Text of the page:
• gunnerbear

        “It should be the government of course…”

        The government has no cash of its own. It either has to borrow it or raise it via taxation (or in extremis use something like QE which is really merely delayed borrowing as gilts have to be paid for).

        What method do you suggest?

        • Redshift1

          For housing, borrowing makes a massive lot of sense. You’d save money in housing benefit. You’d save money in JSA payments. I could go on.

          • gunnerbear

            Don’t forget though that is a price for borrowing as well (hopefully lower than the HB bill).

    • Redshift1

      Who’s going to pay all those builders to sit on the dole? For all the government’s bluster we’ve had over 2 million unemployed for years now and construction hasn’t recovered, it has all been driven by services (despite Osborne reigniting the SouthEast housing bubble). We need more houses, we need to get builders back into work.

  • treborc1

    Forgive me did I miss something the railways if this is policy then boy what a farce, energy nothing has been decided except a long winded farce of a cap and more companies for the big six to buy up.

    And education is not a policy it’s a rag tag of accepting some of the Tories ideology and some of the labour ideology mixed up which will see free schools stay according to the Minister go according to the leader.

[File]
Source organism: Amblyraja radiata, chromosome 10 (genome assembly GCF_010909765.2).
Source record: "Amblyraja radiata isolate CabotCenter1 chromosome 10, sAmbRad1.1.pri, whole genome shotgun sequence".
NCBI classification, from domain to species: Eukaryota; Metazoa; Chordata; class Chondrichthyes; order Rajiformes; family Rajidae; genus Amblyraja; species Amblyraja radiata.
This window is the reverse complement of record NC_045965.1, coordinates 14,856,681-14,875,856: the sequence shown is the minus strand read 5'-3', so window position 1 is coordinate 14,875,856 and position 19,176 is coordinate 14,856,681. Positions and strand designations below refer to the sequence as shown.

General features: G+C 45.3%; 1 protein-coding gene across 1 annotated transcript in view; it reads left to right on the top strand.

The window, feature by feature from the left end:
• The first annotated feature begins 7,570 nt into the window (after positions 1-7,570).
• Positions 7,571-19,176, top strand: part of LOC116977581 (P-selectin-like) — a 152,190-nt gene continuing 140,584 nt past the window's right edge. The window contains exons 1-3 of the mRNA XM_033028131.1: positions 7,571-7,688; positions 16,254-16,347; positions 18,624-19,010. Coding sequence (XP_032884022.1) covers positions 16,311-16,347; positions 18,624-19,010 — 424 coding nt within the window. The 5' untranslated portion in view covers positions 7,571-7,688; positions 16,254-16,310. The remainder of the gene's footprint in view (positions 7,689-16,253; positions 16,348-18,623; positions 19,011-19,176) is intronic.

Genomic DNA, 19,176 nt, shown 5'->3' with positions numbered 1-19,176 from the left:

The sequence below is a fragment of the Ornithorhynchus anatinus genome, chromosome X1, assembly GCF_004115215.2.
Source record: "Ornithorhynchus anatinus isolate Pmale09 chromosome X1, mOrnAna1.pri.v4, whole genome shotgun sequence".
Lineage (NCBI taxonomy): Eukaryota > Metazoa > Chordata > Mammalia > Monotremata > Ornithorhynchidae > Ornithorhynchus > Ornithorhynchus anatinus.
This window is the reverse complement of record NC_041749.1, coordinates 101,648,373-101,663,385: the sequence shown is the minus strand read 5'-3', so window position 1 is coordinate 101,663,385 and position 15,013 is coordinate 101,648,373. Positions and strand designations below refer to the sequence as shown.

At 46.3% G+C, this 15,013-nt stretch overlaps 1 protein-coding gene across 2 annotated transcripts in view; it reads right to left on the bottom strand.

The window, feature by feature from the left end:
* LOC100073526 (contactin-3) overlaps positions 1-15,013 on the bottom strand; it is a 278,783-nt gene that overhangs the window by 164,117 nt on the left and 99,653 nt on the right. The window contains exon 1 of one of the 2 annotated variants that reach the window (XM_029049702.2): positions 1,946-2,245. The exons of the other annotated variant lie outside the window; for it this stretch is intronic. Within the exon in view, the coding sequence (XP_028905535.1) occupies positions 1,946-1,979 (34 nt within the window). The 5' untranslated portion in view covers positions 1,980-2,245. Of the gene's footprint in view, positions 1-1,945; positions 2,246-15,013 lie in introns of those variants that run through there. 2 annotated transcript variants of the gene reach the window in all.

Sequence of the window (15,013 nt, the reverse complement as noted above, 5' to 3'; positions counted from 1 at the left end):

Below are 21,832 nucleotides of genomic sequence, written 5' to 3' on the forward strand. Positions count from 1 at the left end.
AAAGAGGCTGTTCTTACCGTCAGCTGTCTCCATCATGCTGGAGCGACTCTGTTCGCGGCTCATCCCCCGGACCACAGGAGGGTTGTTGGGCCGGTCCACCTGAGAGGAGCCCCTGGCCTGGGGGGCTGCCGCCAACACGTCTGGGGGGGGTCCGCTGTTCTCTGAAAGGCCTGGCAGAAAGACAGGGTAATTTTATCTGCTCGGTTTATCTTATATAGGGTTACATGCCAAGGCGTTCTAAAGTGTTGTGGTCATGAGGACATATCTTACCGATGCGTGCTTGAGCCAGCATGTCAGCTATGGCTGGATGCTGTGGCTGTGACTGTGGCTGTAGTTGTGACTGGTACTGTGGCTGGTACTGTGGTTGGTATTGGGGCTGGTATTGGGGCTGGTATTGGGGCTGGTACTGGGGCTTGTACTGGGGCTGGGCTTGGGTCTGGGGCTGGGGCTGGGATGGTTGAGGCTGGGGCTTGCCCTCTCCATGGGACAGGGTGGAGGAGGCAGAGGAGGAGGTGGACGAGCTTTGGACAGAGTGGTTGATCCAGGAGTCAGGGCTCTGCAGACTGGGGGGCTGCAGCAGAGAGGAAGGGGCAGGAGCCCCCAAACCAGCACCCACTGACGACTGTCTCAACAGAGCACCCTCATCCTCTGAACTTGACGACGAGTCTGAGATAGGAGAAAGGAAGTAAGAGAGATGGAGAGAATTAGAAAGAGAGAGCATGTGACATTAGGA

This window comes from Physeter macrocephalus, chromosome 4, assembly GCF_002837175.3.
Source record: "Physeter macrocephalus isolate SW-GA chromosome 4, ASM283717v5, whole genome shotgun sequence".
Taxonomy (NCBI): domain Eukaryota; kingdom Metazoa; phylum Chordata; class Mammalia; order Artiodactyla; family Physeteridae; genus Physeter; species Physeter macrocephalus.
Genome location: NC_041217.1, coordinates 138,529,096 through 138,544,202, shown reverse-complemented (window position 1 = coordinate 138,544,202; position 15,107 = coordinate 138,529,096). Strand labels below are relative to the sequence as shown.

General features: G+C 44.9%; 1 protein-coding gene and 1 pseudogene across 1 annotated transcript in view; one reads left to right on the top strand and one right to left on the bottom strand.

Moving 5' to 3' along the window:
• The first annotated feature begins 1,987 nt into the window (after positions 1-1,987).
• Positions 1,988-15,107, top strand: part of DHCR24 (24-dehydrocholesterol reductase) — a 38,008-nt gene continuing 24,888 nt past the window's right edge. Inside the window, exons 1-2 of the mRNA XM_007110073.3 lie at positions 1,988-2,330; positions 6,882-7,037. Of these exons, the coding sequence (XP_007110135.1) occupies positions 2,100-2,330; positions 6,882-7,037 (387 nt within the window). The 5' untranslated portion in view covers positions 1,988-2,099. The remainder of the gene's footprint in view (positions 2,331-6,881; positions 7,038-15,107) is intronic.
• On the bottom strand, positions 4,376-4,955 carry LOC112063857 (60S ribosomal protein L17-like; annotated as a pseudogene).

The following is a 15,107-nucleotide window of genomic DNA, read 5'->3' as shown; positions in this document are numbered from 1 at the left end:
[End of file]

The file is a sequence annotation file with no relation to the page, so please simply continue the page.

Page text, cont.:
House building , OK what houses just saying house building is not good enough we need to be told, go on say council housing have a go.

    I do not think the people like this type of politics they like plain speaking bot hidden agenda’s

    Caps and cuts and Austerity are labour problems they are basically unable to telkl us what they will do because they are scared still of answering the Tories who will ask how will you fund it, surely you have an argument.

    your still way to close to the Tories on what matters most to the people including the beloved hard working, Austerity, if the Tories have this right well we may as well give them another term.

  • MonkeyBot5000

    “One million new homes built over the next Parliament,”

    Sounds good, but I won’t vote for it unless I see some cast iron details before the election.

    “a radical overhaul of the energy market”


    “and part re-nationalisation of the rail network.”

    The “part” part suggests that you have a plan. Experience suggests that I’m not going to like the plan. I want details.

    Full disclosure: If you give me details and I vote for you based on those details and it turns out that you lied, I am definitely going to brick someone’s windows.

    Play at your own risk.

  • Doug Smith

    “One million new homes built over the next Parliament”

    Other Labour figures have said 200,000 homes a year by 2020 – which may add up to considerably less than one million by 2020.

    No-one really seems to know what Labour’s policy is on anything. I suppose it amounts to saying what sounds good at any particular moment.

    • Redshift1

      That’s because the policy now goes further than the original one…

  • Steve38

    ‘a new settlement akin and worthy of those achieved in 1945 and 1997’

    This article is nothing more than electioneering drivel as typified by the above historically and politically meaningless statement. Whoever is Ben Nunn he unfortunately typifies today’s Labour party as the opportunistic principle free organisation that it has become.